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Chronic obstructive pulmonary disease (COPD) is common, preventable, and treatable disease, characterized by persistent respiratory symptoms (chronic cough, sputum production) and airflow limitation (dyspnea)1. COPD can cause loss of lung function over time as a result of poorly reversible airflow limitation. Cigarette smoking is the most common risk factor, accounting for 85% to 90% of cases of COPD.


COPD is a combination of chronic bronchitis and emphysema1. Chronic bronchitis is characterized by chronic inflammation and mucuous hypersecretion, which result in destruction of lung tissue and disruption of normal repair and defense mechanism, leading to small airway inflammation and fibrosis. All these ultimately result in a widespread destructive changes that trap air, worsen the airflow limitation, and cause COPD symptoms (dyspnea, chronic cough, sputum production).

Inhalation of noxious particles and gas, such as smoke, dust, particles, or chemicals can stimulate the activation of inflammatory cells and mediators (i.e. macrophages, CD8+ lymphocytes, TNF-α, etc.) in COPD. Other pathophysiological process includes the imbalance between proteases and anti-proteases in lungs due to the hereditary deficiency of the protective anti-proteases α1-antitrypsin (AAT). This genetic factor increases the risk of developing COPD prematurely.

COPD vs. Asthma

Table 1 below shows the differences between COPD and asthma2:

Table 1Differences between COPD and Asthma2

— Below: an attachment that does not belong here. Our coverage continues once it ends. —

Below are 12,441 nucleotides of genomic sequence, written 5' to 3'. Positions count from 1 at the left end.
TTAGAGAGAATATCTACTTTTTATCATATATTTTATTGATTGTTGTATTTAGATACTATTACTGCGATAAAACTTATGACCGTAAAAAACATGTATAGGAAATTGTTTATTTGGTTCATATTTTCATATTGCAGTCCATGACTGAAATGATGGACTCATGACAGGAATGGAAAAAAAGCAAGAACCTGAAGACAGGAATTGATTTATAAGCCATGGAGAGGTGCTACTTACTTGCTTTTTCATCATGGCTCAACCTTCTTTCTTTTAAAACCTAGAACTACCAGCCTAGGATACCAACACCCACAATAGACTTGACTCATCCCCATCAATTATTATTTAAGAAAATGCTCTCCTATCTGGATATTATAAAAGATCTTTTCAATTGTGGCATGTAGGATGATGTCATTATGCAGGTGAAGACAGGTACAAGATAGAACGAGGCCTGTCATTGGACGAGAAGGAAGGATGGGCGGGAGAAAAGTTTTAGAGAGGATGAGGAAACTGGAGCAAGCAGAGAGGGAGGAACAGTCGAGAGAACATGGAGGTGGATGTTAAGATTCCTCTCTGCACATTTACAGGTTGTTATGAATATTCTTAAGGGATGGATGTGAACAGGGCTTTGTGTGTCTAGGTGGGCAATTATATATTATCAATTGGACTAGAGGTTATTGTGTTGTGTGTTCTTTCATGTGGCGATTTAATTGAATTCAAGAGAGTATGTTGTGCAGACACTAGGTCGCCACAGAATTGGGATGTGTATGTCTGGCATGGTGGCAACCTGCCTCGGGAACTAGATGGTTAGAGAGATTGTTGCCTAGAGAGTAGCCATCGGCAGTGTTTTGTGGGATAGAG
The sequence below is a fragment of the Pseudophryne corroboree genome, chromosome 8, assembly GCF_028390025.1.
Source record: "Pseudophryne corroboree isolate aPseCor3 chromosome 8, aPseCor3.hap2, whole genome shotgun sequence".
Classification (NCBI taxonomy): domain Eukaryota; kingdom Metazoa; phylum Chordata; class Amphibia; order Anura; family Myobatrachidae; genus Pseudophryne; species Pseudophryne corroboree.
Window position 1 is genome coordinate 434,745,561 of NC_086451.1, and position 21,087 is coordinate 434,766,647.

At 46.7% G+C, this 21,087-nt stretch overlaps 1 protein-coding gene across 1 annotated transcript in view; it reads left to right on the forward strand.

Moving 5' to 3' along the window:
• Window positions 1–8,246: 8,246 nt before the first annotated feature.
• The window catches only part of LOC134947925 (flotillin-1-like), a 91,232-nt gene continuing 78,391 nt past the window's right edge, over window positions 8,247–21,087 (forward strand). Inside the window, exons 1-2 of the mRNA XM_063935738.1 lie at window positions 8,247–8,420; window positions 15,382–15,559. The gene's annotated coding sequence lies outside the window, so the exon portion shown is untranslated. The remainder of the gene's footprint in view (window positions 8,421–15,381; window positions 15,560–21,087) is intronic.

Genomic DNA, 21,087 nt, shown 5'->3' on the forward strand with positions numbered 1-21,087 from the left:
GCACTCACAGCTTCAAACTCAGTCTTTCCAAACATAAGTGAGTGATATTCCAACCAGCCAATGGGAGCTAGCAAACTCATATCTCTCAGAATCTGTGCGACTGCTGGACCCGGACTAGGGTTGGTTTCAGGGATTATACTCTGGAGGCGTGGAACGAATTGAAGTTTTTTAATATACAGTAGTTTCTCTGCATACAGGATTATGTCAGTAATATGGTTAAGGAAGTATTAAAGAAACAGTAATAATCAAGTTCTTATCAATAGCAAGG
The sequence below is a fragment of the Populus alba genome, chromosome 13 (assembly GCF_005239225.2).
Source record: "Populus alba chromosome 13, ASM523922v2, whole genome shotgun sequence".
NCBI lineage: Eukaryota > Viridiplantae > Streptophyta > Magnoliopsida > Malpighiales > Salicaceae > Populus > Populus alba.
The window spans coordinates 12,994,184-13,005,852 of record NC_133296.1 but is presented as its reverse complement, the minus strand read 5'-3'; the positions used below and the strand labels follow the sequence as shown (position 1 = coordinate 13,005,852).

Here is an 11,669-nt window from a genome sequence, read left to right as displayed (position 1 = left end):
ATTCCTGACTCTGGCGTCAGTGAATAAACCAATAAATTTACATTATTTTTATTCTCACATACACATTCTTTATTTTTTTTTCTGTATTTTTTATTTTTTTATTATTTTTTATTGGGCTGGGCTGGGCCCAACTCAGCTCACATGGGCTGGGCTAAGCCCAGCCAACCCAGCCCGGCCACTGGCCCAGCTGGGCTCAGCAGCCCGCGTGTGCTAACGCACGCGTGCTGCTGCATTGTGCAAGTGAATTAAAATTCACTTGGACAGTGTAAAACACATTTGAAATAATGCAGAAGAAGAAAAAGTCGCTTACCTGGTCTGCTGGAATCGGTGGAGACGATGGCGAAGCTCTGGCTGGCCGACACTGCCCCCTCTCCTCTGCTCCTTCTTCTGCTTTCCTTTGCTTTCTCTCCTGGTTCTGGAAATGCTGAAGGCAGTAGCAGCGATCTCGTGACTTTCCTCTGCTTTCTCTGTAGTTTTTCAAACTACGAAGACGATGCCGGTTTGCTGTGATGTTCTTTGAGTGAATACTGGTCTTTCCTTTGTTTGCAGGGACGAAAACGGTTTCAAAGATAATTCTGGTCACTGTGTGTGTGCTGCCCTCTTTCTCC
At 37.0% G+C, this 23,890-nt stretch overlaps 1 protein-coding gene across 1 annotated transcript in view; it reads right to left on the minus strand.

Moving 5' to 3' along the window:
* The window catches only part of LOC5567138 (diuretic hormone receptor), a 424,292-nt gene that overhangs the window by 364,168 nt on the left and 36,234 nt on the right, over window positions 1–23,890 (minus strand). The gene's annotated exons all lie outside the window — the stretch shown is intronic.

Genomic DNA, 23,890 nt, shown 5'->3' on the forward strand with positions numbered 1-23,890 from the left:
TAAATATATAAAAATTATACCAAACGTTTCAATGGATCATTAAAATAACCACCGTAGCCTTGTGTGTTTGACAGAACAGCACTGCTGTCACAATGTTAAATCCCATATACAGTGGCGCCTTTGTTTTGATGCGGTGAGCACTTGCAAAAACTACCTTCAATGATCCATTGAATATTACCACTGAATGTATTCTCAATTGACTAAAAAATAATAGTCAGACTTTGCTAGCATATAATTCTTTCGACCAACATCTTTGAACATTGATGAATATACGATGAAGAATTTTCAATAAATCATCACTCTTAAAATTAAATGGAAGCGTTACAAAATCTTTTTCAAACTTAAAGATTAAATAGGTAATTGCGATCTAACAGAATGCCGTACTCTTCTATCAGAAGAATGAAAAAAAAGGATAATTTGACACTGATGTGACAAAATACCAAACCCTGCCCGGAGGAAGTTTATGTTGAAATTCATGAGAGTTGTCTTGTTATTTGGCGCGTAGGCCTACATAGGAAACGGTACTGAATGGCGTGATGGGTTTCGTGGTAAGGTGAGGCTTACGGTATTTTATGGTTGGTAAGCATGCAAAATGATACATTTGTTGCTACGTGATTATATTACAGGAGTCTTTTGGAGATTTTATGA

Notes: Because inflammation in asthma is driven by eosinophils and mast cells, not macrophages and neutrophil, glucocorticoids are much more effective in asthma, but not in COPD.


The following factors can serve as clinical suspicions of COPD, when other common reasons (i.e. heart disease, pneumonia) for shortness of breath and cough have been ruled out1:

  • 40 years of age older

  • Persistent dyspnea, chronic cough or sputum production

  • Known exposure to risk factors (cigarette smoking)

After all other causes of dyspnea have been ruled out and the above criteria are met, patients undergo lung function testing with spirometry to confirm COPD. As mentioned in the "Asthma" section, spirometry measures the amount of air a person can exhale and the amount of time it takes to breathe out. A forced expiratory volume in one second/forced vital capacity (FEV1/FVC) of < 70% confirms diagnosis of COPD.


The goals of COPD assessment are to identify the severity of disease (airflow limitation) and determine the impact on ...

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